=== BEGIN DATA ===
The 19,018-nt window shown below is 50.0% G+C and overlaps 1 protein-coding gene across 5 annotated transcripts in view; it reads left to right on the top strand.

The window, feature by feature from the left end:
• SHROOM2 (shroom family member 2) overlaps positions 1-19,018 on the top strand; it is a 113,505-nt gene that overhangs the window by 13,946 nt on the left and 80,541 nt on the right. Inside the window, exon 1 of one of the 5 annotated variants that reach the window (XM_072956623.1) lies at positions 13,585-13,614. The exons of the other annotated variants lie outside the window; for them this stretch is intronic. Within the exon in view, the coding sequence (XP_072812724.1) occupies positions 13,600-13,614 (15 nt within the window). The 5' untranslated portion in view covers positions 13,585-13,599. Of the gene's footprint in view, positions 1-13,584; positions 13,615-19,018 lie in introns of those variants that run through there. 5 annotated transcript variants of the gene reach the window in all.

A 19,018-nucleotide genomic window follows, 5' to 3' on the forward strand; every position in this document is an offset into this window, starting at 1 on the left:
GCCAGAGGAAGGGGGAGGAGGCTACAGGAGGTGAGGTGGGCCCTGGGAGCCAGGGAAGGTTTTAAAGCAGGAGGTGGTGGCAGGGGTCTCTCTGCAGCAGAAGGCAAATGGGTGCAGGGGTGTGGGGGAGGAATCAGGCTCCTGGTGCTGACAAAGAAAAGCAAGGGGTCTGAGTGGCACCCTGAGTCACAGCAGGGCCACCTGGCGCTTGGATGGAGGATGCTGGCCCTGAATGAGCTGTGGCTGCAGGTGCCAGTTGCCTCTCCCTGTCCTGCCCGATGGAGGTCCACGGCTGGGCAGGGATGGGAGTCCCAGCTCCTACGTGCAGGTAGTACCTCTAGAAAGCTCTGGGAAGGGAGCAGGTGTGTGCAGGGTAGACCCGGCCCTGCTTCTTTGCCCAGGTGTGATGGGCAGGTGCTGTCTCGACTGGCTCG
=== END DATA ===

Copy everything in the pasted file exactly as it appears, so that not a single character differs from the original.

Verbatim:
The 19,018-nt window shown below is 50.0% G+C and overlaps 1 protein-coding gene across 5 annotated transcripts in view; it reads left to right on the top strand.

The window, feature by feature from the left end:
• SHROOM2 (shroom family member 2) overlaps positions 1-19,018 on the top strand; it is a 113,505-nt gene that overhangs the window by 13,946 nt on the left and 80,541 nt on the right. Inside the window, exon 1 of one of the 5 annotated variants that reach the window (XM_072956623.1) lies at positions 13,585-13,614. The exons of the other annotated variants lie outside the window; for them this stretch is intronic. Within the exon in view, the coding sequence (XP_072812724.1) occupies positions 13,600-13,614 (15 nt within the window). The 5' untranslated portion in view covers positions 13,585-13,599. Of the gene's footprint in view, positions 1-13,584; positions 13,615-19,018 lie in introns of those variants that run through there. 5 annotated transcript variants of the gene reach the window in all.

A 19,018-nucleotide genomic window follows, 5' to 3' on the forward strand; every position in this document is an offset into this window, starting at 1 on the left:
GCCAGAGGAAGGGGGAGGAGGCTACAGGAGGTGAGGTGGGCCCTGGGAGCCAGGGAAGGTTTTAAAGCAGGAGGTGGTGGCAGGGGTCTCTCTGCAGCAGAAGGCAAATGGGTGCAGGGGTGTGGGGGAGGAATCAGGCTCCTGGTGCTGACAAAGAAAAGCAAGGGGTCTGAGTGGCACCCTGAGTCACAGCAGGGCCACCTGGCGCTTGGATGGAGGATGCTGGCCCTGAATGAGCTGTGGCTGCAGGTGCCAGTTGCCTCTCCCTGTCCTGCCCGATGGAGGTCCACGGCTGGGCAGGGATGGGAGTCCCAGCTCCTACGTGCAGGTAGTACCTCTAGAAAGCTCTGGGAAGGGAGCAGGTGTGTGCAGGGTAGACCCGGCCCTGCTTCTTTGCCCAGGTGTGATGGGCAGGTGCTGTCTCGACTGGCTCG